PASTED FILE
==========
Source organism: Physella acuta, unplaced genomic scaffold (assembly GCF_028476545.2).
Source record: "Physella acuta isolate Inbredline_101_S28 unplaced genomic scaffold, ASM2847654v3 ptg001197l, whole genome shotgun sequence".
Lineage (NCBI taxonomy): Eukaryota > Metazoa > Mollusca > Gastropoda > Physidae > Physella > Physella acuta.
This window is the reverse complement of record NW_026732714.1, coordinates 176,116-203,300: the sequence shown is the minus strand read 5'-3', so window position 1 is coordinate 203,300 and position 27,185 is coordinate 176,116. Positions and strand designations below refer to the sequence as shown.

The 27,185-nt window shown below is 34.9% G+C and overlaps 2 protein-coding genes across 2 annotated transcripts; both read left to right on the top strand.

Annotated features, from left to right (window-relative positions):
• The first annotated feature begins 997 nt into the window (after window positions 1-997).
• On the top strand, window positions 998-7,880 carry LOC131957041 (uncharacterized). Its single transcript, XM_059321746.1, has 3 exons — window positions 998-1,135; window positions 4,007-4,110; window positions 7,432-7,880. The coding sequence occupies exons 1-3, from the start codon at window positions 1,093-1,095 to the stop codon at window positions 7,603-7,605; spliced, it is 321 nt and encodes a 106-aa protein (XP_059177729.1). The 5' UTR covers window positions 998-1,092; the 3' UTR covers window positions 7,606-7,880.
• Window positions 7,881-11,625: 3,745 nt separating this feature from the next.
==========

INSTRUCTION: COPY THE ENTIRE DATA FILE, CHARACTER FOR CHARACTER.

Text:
Source organism: Physella acuta, unplaced genomic scaffold (assembly GCF_028476545.2).
Source record: "Physella acuta isolate Inbredline_101_S28 unplaced genomic scaffold, ASM2847654v3 ptg001197l, whole genome shotgun sequence".
Lineage (NCBI taxonomy): Eukaryota > Metazoa > Mollusca > Gastropoda > Physidae > Physella > Physella acuta.
This window is the reverse complement of record NW_026732714.1, coordinates 176,116-203,300: the sequence shown is the minus strand read 5'-3', so window position 1 is coordinate 203,300 and position 27,185 is coordinate 176,116. Positions and strand designations below refer to the sequence as shown.

The 27,185-nt window shown below is 34.9% G+C and overlaps 2 protein-coding genes across 2 annotated transcripts; both read left to right on the top strand.

Annotated features, from left to right (window-relative positions):
• The first annotated feature begins 997 nt into the window (after window positions 1-997).
• On the top strand, window positions 998-7,880 carry LOC131957041 (uncharacterized). Its single transcript, XM_059321746.1, has 3 exons — window positions 998-1,135; window positions 4,007-4,110; window positions 7,432-7,880. The coding sequence occupies exons 1-3, from the start codon at window positions 1,093-1,095 to the stop codon at window positions 7,603-7,605; spliced, it is 321 nt and encodes a 106-aa protein (XP_059177729.1). The 5' UTR covers window positions 998-1,092; the 3' UTR covers window positions 7,606-7,880.
• Window positions 7,881-11,625: 3,745 nt separating this feature from the next.